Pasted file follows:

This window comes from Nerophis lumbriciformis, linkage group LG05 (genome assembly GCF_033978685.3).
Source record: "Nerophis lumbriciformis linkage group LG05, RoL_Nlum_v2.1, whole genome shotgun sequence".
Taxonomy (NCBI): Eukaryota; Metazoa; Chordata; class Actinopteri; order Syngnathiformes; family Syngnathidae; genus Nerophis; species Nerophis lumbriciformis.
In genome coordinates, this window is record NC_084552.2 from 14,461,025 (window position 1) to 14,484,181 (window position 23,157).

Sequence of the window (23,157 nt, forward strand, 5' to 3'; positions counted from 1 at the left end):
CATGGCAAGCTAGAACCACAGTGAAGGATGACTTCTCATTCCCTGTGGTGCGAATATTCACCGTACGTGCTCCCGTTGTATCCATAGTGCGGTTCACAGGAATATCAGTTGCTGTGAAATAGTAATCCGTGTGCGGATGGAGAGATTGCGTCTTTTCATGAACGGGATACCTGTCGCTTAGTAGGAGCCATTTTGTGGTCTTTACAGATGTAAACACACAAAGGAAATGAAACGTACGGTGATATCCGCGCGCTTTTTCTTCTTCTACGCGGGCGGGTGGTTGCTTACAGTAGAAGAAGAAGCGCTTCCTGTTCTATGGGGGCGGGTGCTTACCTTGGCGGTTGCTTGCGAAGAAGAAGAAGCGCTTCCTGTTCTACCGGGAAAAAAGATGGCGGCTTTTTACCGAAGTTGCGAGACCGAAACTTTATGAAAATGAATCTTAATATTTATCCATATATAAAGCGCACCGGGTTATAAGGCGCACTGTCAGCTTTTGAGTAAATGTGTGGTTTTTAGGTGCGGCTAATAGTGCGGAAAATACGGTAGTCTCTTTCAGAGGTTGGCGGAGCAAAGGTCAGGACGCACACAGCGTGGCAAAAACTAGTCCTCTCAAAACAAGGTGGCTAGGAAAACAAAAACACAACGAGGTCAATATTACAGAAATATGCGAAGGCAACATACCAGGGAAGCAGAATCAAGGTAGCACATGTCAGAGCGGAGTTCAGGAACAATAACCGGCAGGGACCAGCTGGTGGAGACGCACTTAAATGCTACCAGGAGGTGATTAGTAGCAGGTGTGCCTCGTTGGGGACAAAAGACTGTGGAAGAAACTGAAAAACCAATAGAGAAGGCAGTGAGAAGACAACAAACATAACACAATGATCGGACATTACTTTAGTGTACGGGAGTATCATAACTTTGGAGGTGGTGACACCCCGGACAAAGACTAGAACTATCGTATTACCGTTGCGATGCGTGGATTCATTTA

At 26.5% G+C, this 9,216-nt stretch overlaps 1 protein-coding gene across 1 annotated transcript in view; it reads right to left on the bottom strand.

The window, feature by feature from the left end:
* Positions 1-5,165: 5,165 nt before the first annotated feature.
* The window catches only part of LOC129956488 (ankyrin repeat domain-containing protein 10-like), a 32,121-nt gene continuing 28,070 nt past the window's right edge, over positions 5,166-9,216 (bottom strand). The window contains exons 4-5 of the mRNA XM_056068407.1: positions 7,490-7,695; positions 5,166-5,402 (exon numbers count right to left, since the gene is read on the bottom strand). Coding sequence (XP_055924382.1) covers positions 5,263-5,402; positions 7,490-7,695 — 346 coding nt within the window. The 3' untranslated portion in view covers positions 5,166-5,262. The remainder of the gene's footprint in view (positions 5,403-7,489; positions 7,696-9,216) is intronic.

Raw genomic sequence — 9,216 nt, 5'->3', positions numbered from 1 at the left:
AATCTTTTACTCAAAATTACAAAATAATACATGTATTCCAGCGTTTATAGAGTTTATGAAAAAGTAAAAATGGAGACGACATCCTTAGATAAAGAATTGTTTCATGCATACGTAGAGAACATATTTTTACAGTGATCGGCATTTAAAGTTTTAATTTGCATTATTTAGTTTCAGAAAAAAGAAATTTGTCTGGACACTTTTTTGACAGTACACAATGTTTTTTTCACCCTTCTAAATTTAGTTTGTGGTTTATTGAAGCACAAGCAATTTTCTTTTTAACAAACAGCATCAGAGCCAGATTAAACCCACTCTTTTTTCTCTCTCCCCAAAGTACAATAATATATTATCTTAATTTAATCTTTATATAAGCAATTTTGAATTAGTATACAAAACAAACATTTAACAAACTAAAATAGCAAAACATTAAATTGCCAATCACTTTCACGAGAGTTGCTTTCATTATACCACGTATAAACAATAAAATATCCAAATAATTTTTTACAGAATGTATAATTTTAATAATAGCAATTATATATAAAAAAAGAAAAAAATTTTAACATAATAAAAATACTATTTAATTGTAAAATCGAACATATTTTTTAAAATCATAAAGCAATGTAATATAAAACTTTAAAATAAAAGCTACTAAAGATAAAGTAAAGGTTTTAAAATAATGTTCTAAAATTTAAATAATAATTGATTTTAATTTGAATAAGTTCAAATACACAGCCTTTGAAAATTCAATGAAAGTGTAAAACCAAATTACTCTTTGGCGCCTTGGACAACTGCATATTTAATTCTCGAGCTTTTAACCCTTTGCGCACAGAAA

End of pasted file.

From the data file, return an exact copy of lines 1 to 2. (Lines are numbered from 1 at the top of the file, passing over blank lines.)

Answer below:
This window comes from Nerophis lumbriciformis, linkage group LG05 (genome assembly GCF_033978685.3).
Source record: "Nerophis lumbriciformis linkage group LG05, RoL_Nlum_v2.1, whole genome shotgun sequence".